The Huntington Historical Society was created in 1903 as an exclusively female organization. DeLeo said the founders were inspired by the town’s 250th anniversary celebration, which they took part in, as well as President Theodore Roosevelt, who was the featured speaker.

The first charter named the group the Colonial Society of Huntington, and when the organization received a new charter in 1911, they renamed themselves the Huntington Historical Society.

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Festival of Trees returns to the Village Center

A scene from a previous year’s Charles Dickens Festival. Photo by Bob Savage

The Greater Port Jefferson-Northern Brookhaven Arts Council, in conjunction with the Village of Port Jefferson, will host the 20th Annual Charles Dickens Festival this weekend, Dec. 5 and 6, throughout the Village of Port Jefferson. The Village will magically transform into the Dickensian era, with streets filled with roaming characters such as Father Christmas, the Dickens Mayor, Scrooge, the Town Crier and the beloved chimney sweeps.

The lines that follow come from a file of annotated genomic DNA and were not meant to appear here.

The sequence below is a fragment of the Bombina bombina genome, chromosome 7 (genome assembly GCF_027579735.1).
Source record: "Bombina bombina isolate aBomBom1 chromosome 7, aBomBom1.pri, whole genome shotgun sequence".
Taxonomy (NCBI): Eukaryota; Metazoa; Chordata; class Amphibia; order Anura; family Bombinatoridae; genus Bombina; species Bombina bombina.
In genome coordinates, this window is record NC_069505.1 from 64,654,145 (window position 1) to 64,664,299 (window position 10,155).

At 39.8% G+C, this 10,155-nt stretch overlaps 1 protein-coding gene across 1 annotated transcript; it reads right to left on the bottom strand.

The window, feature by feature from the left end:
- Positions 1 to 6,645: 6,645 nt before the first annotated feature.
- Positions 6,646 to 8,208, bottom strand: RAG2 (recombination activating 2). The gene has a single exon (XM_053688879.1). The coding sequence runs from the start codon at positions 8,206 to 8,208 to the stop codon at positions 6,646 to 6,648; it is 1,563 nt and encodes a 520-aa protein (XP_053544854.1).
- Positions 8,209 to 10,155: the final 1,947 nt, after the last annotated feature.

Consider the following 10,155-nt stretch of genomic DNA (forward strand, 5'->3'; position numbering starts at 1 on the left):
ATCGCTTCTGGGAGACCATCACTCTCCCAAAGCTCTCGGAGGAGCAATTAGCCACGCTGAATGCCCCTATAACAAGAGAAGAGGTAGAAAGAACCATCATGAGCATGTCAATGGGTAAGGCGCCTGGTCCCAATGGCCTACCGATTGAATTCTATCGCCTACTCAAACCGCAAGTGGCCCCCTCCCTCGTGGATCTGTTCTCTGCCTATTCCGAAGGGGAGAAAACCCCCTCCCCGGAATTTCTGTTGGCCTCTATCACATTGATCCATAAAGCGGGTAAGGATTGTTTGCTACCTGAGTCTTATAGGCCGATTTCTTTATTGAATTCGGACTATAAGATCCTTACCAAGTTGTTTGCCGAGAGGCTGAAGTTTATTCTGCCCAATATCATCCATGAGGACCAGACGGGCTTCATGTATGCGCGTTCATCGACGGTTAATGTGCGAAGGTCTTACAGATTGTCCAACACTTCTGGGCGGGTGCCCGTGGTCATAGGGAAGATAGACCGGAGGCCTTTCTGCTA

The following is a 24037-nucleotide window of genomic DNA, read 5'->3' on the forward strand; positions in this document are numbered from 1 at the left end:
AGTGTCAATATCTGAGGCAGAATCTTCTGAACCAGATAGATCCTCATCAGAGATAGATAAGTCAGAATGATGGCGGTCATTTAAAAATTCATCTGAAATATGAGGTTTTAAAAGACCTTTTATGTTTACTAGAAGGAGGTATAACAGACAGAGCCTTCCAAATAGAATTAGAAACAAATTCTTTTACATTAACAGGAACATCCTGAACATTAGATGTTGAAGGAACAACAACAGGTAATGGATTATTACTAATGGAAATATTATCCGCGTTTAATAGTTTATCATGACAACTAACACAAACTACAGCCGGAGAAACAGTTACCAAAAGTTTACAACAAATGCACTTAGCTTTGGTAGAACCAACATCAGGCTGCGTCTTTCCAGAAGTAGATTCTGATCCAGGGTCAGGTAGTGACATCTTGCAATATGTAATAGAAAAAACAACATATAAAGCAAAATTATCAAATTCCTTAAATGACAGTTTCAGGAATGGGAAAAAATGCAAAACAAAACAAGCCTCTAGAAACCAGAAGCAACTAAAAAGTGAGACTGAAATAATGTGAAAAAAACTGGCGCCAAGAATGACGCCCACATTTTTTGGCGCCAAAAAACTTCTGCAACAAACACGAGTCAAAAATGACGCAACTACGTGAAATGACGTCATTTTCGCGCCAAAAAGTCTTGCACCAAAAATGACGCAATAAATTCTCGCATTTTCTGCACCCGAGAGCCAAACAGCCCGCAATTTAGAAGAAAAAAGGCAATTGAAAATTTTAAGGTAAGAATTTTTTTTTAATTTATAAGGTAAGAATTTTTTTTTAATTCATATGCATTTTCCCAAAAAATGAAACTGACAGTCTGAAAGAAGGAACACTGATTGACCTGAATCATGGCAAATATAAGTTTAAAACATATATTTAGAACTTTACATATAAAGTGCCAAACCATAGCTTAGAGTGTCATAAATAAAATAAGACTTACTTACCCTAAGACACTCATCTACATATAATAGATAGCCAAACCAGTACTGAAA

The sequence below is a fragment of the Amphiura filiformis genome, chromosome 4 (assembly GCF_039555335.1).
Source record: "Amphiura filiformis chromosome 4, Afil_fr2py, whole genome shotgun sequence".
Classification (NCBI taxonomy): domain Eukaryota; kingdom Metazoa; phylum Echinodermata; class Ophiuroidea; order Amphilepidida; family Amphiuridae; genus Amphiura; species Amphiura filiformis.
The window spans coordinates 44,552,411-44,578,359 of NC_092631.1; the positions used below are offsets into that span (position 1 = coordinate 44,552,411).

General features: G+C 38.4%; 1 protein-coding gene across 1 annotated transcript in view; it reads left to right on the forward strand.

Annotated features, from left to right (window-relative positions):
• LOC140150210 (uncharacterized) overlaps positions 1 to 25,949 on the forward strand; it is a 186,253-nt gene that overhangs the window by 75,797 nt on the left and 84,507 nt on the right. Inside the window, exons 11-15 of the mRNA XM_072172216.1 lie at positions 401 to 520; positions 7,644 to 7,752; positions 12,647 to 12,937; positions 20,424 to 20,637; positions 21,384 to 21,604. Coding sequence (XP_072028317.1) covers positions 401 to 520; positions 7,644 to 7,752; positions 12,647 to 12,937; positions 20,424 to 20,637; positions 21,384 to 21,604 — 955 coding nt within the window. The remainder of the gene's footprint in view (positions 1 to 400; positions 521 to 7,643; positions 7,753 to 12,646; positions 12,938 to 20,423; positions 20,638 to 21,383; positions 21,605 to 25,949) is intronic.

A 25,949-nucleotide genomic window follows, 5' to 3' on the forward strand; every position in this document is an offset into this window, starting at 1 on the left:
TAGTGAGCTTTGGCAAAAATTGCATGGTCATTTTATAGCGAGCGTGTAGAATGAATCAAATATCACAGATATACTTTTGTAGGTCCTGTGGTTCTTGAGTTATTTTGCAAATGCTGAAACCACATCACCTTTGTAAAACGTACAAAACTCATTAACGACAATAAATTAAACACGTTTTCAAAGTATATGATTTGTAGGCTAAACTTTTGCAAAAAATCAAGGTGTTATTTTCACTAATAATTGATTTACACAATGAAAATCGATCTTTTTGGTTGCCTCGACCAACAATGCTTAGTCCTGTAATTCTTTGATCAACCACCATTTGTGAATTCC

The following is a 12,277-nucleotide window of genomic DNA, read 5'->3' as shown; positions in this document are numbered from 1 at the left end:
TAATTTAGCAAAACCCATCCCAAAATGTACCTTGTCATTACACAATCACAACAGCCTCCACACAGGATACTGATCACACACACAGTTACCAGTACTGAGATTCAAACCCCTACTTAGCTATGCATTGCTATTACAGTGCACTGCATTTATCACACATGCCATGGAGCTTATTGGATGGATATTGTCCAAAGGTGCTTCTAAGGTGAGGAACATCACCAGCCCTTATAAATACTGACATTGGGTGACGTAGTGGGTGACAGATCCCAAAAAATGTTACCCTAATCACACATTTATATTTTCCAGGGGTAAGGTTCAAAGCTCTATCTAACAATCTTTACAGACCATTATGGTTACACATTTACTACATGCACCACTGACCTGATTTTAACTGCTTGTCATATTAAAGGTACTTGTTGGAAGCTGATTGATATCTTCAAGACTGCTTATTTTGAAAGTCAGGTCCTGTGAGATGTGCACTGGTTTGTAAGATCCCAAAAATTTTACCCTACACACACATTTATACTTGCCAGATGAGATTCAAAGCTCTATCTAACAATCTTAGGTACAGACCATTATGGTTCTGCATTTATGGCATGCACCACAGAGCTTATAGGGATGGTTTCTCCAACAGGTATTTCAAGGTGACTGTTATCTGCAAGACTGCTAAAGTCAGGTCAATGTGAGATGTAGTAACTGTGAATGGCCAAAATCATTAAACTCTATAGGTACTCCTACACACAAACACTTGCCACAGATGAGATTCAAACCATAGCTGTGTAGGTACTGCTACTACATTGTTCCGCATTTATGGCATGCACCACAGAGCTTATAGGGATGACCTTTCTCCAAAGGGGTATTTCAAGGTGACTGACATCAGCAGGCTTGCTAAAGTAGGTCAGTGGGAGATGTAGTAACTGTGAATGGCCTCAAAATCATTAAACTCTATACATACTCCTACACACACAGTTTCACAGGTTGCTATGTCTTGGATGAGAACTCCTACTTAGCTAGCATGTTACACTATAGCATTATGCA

A scene from a previous year’s Charles Dickens Festival. Photo by Bob Savage
A scene from a previous year’s Charles Dickens Festival. Photo by Bob Savage

All events are open to the public and most attractions are free of charge. Begin your Dickens adventure with a Grand Opening Celebration Parade on East Main Street, Saturday morning at 11 a.m.

The festivities will feature many returning favorites, including ice skating at the Village Center, a cappella performances by choirs and harmony groups, Nutcracker performances, magic shows by The Great Wizard of the North, and many fine musical performances by area musicians. In addition, this year’s festival will feature Theatre Three’s 32nd annual production of “A Christmas Carol.”

Returning for its second year is the Festival of Trees, located on the second floor of the Port Jefferson Village Center. The festival was the brainchild of Jill Russell, who handles public relations for the Village. “I first saw it years ago in Oklahoma City, where I grew up. They [also] had something called Festival of Trees. It was almost like an international festival of trees. Different countries were represented,” said Russell in a recent phone interview.